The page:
|NORTH HAMPTON, NEW HAMPSHIRE PUBLIC LIBRARY,|
IN OLDEN DAYS
I’ve had a library card continuously since the age of 6. Those halcyon days when I first learned that the world lent out free books are forever enshrined in memory. Mrs. Craig, the town librarian: combination priestess/nurse with her iron-gray hair and sensible oxfords. The heating register, with its filigreed wrought iron grate, that all through the long, frigid winters exhaled the medicinal smell of heating oil. The shelves of books: balm, even a child could understand, for the wounded human soul.
I kept my card through elementary and high school, college and law school, through 20 years of hard drinking. Living in a cockroach-infested “loft” on
’s Boston Merrimac Street, I still made a bi-monthly pilgrimage to the BPL. Even at my worst, I was still enough of a human being to be allowed free books. Friendless, despairing, I still had Anne Frank, and Ivan Ilyich, and Gregor Samsa.
For those of us who can't afford to buy all the books we read, the library is as essential—perhaps more essential—than a grocery store. We need books to remind us how deeply we are connected. We need books because we know we are going to die. Decades later, the LAPL still gives me reason to live: my online account where I can reserve, renew, and check for due dates; the catalog that allows me to troll for Hans Christian Andersen biographies, or Rouault paintings, or the photos of Larry Clark; the “Hold” section at the Edendale branch in Echo Park where my heart skips a beat when I spot the fuchsia slip with my name inked in black Magic Marker. Is there a more vivid sign of hope that a small schoolgirl, or schoolboy, shifting from one foot to the other, standing in the checkout line with an armload of books? How is the next generation to govern itself, order its priorities, care for its sick, poor, unlucky, unlearned if we fail as a culture and a community to acknowledge the importance of the library?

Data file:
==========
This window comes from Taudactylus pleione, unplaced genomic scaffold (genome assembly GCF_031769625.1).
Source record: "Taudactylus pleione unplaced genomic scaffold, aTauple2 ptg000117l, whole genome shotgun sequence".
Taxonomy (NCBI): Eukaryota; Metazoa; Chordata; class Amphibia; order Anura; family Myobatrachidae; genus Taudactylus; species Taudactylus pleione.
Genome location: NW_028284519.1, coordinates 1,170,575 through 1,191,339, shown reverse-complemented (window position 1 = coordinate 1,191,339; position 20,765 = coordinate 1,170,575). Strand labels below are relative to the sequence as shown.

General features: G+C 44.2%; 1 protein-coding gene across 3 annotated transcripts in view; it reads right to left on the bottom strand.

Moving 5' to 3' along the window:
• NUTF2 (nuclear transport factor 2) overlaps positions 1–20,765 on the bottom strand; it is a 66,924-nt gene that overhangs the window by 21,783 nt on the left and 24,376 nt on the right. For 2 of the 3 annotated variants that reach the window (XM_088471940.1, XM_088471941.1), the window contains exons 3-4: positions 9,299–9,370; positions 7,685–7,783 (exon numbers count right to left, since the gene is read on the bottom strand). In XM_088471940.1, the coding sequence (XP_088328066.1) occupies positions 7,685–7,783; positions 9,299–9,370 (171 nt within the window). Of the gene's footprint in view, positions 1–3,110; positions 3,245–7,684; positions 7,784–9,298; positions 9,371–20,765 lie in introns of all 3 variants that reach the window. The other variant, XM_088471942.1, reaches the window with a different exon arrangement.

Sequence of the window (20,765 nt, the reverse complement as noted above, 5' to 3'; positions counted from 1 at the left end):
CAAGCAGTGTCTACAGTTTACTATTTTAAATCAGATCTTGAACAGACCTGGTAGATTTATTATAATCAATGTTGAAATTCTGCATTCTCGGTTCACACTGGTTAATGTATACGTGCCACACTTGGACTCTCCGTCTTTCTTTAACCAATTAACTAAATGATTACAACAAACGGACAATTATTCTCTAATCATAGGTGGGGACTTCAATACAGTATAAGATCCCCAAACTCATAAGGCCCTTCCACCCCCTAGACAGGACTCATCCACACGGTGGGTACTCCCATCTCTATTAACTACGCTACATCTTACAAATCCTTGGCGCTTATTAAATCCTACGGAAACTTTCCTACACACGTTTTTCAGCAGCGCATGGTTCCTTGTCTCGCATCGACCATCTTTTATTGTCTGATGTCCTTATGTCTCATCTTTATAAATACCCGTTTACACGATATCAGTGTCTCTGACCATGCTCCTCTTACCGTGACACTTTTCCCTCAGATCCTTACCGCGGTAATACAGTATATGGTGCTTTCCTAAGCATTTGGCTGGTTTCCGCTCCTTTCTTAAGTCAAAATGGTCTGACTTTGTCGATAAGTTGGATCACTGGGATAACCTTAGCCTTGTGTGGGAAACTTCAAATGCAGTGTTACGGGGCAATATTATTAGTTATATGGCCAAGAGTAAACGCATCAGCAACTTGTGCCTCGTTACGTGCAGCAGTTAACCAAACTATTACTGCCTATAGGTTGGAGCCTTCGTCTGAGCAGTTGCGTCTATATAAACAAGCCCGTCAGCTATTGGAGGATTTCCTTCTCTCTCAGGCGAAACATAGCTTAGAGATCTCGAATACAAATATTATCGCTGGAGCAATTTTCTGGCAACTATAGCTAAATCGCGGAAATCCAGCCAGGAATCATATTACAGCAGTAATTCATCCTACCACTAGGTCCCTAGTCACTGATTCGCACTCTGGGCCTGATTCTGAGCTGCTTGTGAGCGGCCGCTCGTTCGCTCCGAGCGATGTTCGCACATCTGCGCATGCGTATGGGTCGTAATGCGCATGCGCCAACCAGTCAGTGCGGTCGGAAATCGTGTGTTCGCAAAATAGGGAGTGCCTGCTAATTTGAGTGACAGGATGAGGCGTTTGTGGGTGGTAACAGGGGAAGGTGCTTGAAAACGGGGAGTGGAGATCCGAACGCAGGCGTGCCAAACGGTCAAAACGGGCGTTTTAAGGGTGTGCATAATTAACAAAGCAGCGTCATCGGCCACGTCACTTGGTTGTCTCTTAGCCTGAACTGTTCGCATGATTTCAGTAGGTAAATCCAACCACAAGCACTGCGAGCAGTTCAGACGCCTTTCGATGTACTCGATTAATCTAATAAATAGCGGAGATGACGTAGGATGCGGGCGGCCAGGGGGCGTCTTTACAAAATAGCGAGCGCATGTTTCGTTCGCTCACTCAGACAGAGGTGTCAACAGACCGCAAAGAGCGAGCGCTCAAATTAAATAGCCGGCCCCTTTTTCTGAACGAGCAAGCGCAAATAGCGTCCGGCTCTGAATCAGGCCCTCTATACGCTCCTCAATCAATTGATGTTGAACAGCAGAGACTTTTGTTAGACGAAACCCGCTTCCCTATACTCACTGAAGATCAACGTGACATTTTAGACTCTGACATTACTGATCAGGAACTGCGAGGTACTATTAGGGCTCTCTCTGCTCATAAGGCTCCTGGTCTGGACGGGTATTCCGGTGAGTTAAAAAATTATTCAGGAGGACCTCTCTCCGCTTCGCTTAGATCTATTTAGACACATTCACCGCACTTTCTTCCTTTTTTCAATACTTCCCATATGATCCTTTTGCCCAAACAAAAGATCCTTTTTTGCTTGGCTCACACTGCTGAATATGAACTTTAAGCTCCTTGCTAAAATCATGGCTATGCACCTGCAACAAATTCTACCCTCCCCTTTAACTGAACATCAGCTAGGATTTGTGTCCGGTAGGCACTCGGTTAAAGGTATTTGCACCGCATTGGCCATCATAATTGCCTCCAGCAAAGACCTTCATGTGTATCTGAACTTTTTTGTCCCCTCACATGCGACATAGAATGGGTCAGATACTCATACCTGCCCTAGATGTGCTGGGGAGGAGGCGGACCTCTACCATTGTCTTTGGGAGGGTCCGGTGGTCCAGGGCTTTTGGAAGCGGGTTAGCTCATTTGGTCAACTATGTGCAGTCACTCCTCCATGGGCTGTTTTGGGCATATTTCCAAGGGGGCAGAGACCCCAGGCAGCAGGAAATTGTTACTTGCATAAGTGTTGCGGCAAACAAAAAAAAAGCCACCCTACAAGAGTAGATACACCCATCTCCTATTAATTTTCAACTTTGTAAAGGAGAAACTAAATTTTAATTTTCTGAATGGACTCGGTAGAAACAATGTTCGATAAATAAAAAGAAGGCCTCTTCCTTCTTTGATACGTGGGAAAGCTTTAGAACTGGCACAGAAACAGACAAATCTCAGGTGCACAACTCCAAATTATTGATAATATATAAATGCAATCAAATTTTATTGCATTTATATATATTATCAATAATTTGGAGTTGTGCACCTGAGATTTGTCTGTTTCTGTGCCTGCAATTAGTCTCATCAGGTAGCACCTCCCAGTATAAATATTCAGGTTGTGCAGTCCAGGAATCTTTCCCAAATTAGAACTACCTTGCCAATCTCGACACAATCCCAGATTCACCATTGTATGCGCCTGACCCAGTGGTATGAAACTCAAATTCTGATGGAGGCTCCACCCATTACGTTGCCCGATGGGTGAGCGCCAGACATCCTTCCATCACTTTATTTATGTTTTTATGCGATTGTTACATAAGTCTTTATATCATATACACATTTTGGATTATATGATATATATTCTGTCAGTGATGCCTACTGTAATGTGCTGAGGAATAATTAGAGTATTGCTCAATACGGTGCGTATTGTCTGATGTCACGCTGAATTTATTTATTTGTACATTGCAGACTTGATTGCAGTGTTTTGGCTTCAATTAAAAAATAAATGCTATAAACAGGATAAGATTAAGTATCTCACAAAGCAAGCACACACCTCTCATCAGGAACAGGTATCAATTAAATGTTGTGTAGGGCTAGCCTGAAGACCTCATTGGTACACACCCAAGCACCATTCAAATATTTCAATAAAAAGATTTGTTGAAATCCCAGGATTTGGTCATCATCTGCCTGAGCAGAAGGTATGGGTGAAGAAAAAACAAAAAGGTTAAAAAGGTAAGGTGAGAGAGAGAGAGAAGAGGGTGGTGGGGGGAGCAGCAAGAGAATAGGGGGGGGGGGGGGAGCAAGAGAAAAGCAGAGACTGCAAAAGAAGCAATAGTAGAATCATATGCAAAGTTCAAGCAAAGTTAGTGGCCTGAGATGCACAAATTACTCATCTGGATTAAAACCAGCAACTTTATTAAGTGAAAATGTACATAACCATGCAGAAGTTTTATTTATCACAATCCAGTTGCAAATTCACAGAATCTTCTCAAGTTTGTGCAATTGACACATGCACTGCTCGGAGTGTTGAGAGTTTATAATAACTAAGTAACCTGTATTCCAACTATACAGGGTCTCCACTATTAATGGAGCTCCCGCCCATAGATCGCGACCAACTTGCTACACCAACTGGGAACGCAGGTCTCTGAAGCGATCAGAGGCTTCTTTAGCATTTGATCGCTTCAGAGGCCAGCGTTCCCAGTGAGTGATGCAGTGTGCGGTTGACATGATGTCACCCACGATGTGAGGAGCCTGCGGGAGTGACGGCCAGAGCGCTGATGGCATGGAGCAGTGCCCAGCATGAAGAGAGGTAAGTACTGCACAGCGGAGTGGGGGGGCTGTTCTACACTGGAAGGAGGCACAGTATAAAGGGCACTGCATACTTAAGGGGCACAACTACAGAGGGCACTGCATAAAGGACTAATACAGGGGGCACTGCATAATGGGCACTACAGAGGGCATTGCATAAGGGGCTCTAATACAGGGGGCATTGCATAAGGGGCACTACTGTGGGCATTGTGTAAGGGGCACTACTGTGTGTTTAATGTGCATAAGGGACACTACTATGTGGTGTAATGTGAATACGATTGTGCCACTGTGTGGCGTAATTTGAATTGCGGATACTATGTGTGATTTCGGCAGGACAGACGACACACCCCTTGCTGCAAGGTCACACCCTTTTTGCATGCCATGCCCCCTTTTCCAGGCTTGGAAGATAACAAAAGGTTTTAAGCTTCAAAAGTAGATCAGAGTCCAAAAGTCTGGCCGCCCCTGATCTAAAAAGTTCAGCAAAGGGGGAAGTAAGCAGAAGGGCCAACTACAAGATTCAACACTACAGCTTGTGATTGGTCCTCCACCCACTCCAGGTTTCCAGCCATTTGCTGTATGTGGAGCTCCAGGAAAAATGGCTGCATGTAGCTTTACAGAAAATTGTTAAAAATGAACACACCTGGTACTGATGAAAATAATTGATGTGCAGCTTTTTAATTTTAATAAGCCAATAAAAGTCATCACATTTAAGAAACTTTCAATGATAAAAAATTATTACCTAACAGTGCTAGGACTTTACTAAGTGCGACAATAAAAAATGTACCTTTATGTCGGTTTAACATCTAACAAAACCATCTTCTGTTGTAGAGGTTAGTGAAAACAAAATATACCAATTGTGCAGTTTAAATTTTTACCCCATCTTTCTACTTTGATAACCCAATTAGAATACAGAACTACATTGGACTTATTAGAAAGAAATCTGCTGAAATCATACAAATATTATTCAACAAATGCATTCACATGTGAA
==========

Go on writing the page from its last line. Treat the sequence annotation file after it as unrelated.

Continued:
|ST. AGNES, VIRGIN MARTYR|
|DETAIL OF OUR BEAUTIFUL|
So I came back: to my friends and the food but also to the reduced hours, the cuts, the Sunday and Monday closures, and ever since the light has seemed ever-so-slightly shadowed. I’ve been lucky enough to participate in the ALOUD series, both as panelist and as interlocutor. I know how graced we are to have a public library at all; a place with free books that’s open even one day a week.
But if we can spend $2 million to persuade a Chinese automaker called BYD to open an office on
Figueroa Street, we should be able to find money for our libraries. If we can afford $30 million for a parking garage for Eli Broad’s proposed museum, we should be able to find money for books. If we can afford to pay policemen, we should be able to pay librarians. Because as the children, the teenagers, the elderly, the poor, and those of us who would sooner go without food than without our red, blue, and gold LAPL card know, libraries are about love. The point is always love.
|FATHER LARRY BRITO,|
PREPARING TO CELEBRATE HIS LAST MASS
AT OUR LADY OF GUADALUPE